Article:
I’ve spent more time than I care to admit thinking about running a Jojo’s Bizarre Adventure tabletop game. It’s a combination of two of my most niche interests into something that would require a group so oddly specific that I’ve basically resigned myself to never, ever doing this ever.
But, man, it’d be cool.
For the uninitiated, Jojo’s Bizarre Adventure is the story of the Joestar family, a bloodline for extremely stern people who basically constantly find themselves at the center of a great deal of trouble, from fighting vampire kings to chasing serial killers to fighting the President to fighting the time-stopping, blood-sucking uber-villain of the series, DIO.
In Jojo’s, a party of heroes usually ends up in encounters with enemies one at a time, in a “villain of the week” sort of format. Most characters of note in Jojo’s possess what are called “Stands”, which are these sort of ghostly manifestations of their inner psyche, each of which has a unique power. Some of them, like DIO’s “The World”, pictured above clenching his fist, have immediately useful powers like stopping time. Others have more niche abilities, such as “Highway to Hell” in Part 6, which has the ability to kill any target in range, so long as the stand’s user…kills himself.
That’s the joy of Jojo‘s, and why I think it would make an excellent tabletop setting. Jojo’s is all about people with extremely specific powers trying to out-think one another, to put each other into situations where their powers will shine. The most recent season finale of the anime, finishing off the Diamond is Unbreakable arc of the manga, had two stand users basically just outwitting each other for an entire battle, as the hero, who’s ability is to reconstitute anything he punches into its original form, faces off against the antagonist, who can turn anything he touches into a bomb. The battle is less of a direct fistfight and more like watching two very precisely laid-out plans weaved into one another.
So, specifically, why would Jojo’s Bizarre Adventure make for a good tabletop game? Well, what I just said above has me instantly interested. Traditional RPGs can sometimes devolve into rote “I hit him, he hits me” combat, in which combatants just smack each other with weapons until one of them falls over. JJBA instead has fights which feature a distinct pattern: Meet the villain. Figure out what his power is. Concoct a ridiculous strategy to defeat it. Execute. And then punch them a lot. Actual physical combat is usually the last thing in the fight, and it usually provides a satisfying conclusion to the fight.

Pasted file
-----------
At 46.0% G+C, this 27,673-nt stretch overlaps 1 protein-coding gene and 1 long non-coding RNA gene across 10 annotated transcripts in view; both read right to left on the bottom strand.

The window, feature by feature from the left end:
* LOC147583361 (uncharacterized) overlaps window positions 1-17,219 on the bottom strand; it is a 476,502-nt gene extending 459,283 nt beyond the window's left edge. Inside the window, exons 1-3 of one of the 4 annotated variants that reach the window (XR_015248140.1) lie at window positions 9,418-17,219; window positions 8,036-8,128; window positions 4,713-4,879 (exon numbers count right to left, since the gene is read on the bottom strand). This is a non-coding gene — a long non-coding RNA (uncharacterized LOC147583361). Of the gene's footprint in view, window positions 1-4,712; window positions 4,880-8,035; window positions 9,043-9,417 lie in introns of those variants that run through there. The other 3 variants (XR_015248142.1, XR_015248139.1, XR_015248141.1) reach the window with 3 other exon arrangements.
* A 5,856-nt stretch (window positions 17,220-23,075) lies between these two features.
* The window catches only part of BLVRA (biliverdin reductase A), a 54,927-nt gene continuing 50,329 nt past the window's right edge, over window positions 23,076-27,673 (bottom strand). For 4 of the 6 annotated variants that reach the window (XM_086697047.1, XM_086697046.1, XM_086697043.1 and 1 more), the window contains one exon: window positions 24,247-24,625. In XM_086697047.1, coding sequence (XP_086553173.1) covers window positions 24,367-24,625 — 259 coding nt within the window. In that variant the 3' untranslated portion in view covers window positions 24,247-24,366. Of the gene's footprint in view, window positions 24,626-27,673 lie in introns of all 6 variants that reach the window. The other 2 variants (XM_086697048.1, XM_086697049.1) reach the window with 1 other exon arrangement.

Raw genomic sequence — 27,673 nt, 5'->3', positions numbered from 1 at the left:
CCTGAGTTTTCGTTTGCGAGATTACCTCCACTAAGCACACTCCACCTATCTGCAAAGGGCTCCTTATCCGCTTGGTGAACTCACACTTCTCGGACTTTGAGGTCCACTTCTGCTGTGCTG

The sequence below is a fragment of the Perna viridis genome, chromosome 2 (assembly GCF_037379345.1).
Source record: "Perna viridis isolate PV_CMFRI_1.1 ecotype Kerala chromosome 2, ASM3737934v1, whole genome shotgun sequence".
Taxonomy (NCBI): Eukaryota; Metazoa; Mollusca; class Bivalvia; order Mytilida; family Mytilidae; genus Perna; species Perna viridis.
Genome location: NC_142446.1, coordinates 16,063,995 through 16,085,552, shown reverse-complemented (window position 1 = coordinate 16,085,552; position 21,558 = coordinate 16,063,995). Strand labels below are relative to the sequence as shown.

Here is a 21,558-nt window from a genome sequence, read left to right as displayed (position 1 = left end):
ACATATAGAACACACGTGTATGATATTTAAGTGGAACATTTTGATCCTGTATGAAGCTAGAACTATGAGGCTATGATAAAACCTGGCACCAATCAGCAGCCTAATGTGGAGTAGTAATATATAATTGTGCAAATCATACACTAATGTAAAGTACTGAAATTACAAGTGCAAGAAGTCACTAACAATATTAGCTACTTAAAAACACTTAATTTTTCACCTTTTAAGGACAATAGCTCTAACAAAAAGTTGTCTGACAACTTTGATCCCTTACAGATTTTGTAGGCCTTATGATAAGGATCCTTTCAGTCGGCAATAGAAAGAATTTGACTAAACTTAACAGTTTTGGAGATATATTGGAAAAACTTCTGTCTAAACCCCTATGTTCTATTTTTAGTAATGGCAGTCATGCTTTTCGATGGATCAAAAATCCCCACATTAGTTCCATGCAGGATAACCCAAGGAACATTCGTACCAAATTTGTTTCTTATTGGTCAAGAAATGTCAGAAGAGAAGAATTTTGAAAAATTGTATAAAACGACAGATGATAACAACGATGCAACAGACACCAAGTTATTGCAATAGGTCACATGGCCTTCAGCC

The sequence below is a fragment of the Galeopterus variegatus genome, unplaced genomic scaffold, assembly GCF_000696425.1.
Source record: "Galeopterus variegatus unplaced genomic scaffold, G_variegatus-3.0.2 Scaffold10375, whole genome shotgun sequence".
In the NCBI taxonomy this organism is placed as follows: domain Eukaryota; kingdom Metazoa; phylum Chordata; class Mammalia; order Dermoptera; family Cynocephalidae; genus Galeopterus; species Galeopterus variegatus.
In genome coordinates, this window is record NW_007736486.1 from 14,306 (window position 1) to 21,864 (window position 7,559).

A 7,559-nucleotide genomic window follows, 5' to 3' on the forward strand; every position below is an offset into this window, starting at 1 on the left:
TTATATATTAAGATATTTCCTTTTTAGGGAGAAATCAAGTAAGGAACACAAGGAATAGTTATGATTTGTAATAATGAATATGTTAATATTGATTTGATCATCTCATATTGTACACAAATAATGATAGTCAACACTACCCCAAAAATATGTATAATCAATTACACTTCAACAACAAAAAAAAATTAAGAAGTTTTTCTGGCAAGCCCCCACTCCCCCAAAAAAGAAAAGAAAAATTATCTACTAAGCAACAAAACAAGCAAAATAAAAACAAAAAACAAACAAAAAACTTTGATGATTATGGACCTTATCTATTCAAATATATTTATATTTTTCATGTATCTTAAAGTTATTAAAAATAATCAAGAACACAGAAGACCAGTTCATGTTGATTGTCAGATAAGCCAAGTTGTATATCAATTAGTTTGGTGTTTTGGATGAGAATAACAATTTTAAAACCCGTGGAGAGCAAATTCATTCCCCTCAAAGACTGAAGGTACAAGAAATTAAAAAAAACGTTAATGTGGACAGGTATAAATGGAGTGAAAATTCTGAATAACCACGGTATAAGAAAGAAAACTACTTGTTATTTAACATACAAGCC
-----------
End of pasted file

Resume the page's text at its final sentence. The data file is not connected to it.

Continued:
As a result, every time players would show up to the table, they’d have a new puzzle to solve. First they need to put their heads together to figure out what the hell the enemy is even doing, which is easier said than done. Here is a list of actual abilities that Jojo’s Bizarre Adventure characters have had:
- Magnetically attract meteors from space
- Steal someone’s soul whenever they lose a bet
- Teleport out of anything that is opened
- Generate hyper-restorative spaghetti
Basically, the sky’s the limit for what sort of antagonist you can have. When you have that down, your players have to actually be clever and figure out specifically how they intend to use their specific abilities to beat this foe. Then, they get to enact that plan, and change it on the fly, and beat foes with the strength of their strategy, instead of just through sheer force of numbers and statistics. Then, when they finally have the enemy in a corner, it’s punchin’ time.
Another nice part about Jojo’s, other than its resistance to getting stale and how it incentivizes creativity, is that it’s episodic. Like I mentioned in my superhero game post, games featuring a “villain of the week” structure are extremely resistant to player schedules, allowing you to simply tell a story with whoever’s around the table that day, without worrying about where the other characters went off to.
So, what we have is a setting where players can build characters that can do basically anything, where every fight is unique and a chance to be creative, a game that requires smart thinking on part of the players, and a game that will work with a volatile group. You know what we don’t have? A game. Like, an actual system to use. Surely, I don’t have something already primed and ready to go?
However, there is a system which I think is a perfect fit: Monsters and Other Childish Things, by Arc Dream. MaoCT is a system in which children have adventures alongside their own personal monsters, otherworldly things which are unique to the child and have unique and interesting powers. Find “monster”, replace “Stand”, and done.
MaoCT uses the One-Roll Engine, which is an extremely simple and fantastically clever dice system which I am a big fan of. The system is designed from the ground up to allow for versatile and unique powers to be represented mechanically, and the fantastically good character creation system, which ties monster abilities to parts of their body, works pretty well in Jojo‘s, where it is frequently the case that protagonists have to attack specific weak points of an enemy.
So, I have a system, a motivation, and an infinite wellspring of characters to create, mechanically represent, and set against my players. Now, sadly, all I need are players.